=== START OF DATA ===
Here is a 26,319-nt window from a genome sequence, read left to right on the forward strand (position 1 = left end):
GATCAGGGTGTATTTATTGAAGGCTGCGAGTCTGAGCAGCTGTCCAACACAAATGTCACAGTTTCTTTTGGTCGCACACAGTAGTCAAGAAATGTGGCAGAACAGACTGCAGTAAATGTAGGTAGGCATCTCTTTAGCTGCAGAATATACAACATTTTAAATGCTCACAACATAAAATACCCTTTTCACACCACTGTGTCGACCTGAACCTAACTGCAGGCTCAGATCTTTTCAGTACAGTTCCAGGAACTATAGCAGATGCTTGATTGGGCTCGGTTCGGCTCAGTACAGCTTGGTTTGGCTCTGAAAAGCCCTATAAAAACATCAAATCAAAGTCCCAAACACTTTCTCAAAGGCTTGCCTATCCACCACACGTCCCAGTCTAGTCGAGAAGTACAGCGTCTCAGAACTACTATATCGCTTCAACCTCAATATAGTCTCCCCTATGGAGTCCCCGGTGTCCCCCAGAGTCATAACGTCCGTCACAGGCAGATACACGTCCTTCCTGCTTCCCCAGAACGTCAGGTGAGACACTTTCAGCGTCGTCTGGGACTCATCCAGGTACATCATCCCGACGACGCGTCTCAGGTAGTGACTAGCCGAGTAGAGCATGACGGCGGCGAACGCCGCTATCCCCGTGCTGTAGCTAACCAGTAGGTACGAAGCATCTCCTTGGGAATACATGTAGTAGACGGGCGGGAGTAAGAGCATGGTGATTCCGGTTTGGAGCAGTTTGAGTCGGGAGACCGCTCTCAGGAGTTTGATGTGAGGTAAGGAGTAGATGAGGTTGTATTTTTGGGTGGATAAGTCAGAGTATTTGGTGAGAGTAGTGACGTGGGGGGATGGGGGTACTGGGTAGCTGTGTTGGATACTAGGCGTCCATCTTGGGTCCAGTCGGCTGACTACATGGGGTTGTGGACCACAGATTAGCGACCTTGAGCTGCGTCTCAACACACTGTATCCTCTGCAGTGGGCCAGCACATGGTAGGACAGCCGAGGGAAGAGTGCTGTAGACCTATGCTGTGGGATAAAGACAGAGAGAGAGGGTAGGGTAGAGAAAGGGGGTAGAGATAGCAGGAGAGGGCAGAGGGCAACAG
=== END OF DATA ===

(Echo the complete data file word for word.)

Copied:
Here is a 26,319-nt window from a genome sequence, read left to right on the forward strand (position 1 = left end):
GATCAGGGTGTATTTATTGAAGGCTGCGAGTCTGAGCAGCTGTCCAACACAAATGTCACAGTTTCTTTTGGTCGCACACAGTAGTCAAGAAATGTGGCAGAACAGACTGCAGTAAATGTAGGTAGGCATCTCTTTAGCTGCAGAATATACAACATTTTAAATGCTCACAACATAAAATACCCTTTTCACACCACTGTGTCGACCTGAACCTAACTGCAGGCTCAGATCTTTTCAGTACAGTTCCAGGAACTATAGCAGATGCTTGATTGGGCTCGGTTCGGCTCAGTACAGCTTGGTTTGGCTCTGAAAAGCCCTATAAAAACATCAAATCAAAGTCCCAAACACTTTCTCAAAGGCTTGCCTATCCACCACACGTCCCAGTCTAGTCGAGAAGTACAGCGTCTCAGAACTACTATATCGCTTCAACCTCAATATAGTCTCCCCTATGGAGTCCCCGGTGTCCCCCAGAGTCATAACGTCCGTCACAGGCAGATACACGTCCTTCCTGCTTCCCCAGAACGTCAGGTGAGACACTTTCAGCGTCGTCTGGGACTCATCCAGGTACATCATCCCGACGACGCGTCTCAGGTAGTGACTAGCCGAGTAGAGCATGACGGCGGCGAACGCCGCTATCCCCGTGCTGTAGCTAACCAGTAGGTACGAAGCATCTCCTTGGGAATACATGTAGTAGACGGGCGGGAGTAAGAGCATGGTGATTCCGGTTTGGAGCAGTTTGAGTCGGGAGACCGCTCTCAGGAGTTTGATGTGAGGTAAGGAGTAGATGAGGTTGTATTTTTGGGTGGATAAGTCAGAGTATTTGGTGAGAGTAGTGACGTGGGGGGATGGGGGTACTGGGTAGCTGTGTTGGATACTAGGCGTCCATCTTGGGTCCAGTCGGCTGACTACATGGGGTTGTGGACCACAGATTAGCGACCTTGAGCTGCGTCTCAACACACTGTATCCTCTGCAGTGGGCCAGCACATGGTAGGACAGCCGAGGGAAGAGTGCTGTAGACCTATGCTGTGGGATAAAGACAGAGAGAGAGGGTAGGGTAGAGAAAGGGGGTAGAGATAGCAGGAGAGGGCAGAGGGCAACAG